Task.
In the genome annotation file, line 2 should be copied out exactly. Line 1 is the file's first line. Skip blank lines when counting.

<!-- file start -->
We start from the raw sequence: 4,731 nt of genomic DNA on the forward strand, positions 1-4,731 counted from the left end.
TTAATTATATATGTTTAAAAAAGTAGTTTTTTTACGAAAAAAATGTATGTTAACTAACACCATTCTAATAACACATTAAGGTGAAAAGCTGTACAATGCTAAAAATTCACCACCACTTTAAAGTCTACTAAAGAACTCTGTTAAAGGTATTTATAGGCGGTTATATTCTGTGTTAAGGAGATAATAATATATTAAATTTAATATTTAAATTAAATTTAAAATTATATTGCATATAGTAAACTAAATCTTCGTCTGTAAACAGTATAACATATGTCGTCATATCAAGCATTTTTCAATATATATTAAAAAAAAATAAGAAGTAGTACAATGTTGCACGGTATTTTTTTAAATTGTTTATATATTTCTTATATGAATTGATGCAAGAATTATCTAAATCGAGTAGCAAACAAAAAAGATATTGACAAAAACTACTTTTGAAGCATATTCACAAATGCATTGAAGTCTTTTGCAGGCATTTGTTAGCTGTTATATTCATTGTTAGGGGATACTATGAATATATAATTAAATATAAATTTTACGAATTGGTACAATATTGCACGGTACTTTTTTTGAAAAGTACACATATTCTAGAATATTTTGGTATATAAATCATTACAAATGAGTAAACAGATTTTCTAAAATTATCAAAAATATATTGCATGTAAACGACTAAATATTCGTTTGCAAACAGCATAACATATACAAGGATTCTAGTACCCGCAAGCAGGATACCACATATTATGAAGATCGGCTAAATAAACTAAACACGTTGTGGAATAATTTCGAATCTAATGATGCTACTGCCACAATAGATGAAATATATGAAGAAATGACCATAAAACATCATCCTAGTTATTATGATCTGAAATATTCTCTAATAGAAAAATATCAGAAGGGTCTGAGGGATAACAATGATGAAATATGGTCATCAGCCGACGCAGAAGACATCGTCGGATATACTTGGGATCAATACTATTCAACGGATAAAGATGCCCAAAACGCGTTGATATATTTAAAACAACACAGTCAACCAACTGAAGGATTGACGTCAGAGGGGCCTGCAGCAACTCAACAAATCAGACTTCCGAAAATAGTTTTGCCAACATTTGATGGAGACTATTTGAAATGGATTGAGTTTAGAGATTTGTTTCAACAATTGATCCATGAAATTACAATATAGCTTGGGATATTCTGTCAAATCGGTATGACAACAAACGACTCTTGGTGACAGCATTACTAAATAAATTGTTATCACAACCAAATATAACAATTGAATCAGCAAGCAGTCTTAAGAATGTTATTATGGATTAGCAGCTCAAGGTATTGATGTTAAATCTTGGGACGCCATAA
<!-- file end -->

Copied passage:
TTAATTATATATGTTTAAAAAAGTAGTTTTTTTACGAAAAAAATGTATGTTAACTAACACCATTCTAATAACACATTAAGGTGAAAAGCTGTACAATGCTAAAAATTCACCACCACTTTAAAGTCTACTAAAGAACTCTGTTAAAGGTATTTATAGGCGGTTATATTCTGTGTTAAGGAGATAATAATATATTAAATTTAATATTTAAATTAAATTTAAAATTATATTGCATATAGTAAACTAAATCTTCGTCTGTAAACAGTATAACATATGTCGTCATATCAAGCATTTTTCAATATATATTAAAAAAAAATAAGAAGTAGTACAATGTTGCACGGTATTTTTTTAAATTGTTTATATATTTCTTATATGAATTGATGCAAGAATTATCTAAATCGAGTAGCAAACAAAAAAGATATTGACAAAAACTACTTTTGAAGCATATTCACAAATGCATTGAAGTCTTTTGCAGGCATTTGTTAGCTGTTATATTCATTGTTAGGGGATACTATGAATATATAATTAAATATAAATTTTACGAATTGGTACAATATTGCACGGTACTTTTTTTGAAAAGTACACATATTCTAGAATATTTTGGTATATAAATCATTACAAATGAGTAAACAGATTTTCTAAAATTATCAAAAATATATTGCATGTAAACGACTAAATATTCGTTTGCAAACAGCATAACATATACAAGGATTCTAGTACCCGCAAGCAGGATACCACATATTATGAAGATCGGCTAAATAAACTAAACACGTTGTGGAATAATTTCGAATCTAATGATGCTACTGCCACAATAGATGAAATATATGAAGAAATGACCATAAAACATCATCCTAGTTATTATGATCTGAAATATTCTCTAATAGAAAAATATCAGAAGGGTCTGAGGGATAACAATGATGAAATATGGTCATCAGCCGACGCAGAAGACATCGTCGGATATACTTGGGATCAATACTATTCAACGGATAAAGATGCCCAAAACGCGTTGATATATTTAAAACAACACAGTCAACCAACTGAAGGATTGACGTCAGAGGGGCCTGCAGCAACTCAACAAATCAGACTTCCGAAAATAGTTTTGCCAACATTTGATGGAGACTATTTGAAATGGATTGAGTTTAGAGATTTGTTTCAACAATTGATCCATGAAATTACAATATAGCTTGGGATATTCTGTCAAATCGGTATGACAACAAACGACTCTTGGTGACAGCATTACTAAATAAATTGTTATCACAACCAAATATAACAATTGAATCAGCAAGCAGTCTTAAGAATGTTATTATGGATTAGCAGCTCAAGGTATTGATGTTAAATCTTGGGACGCCATAA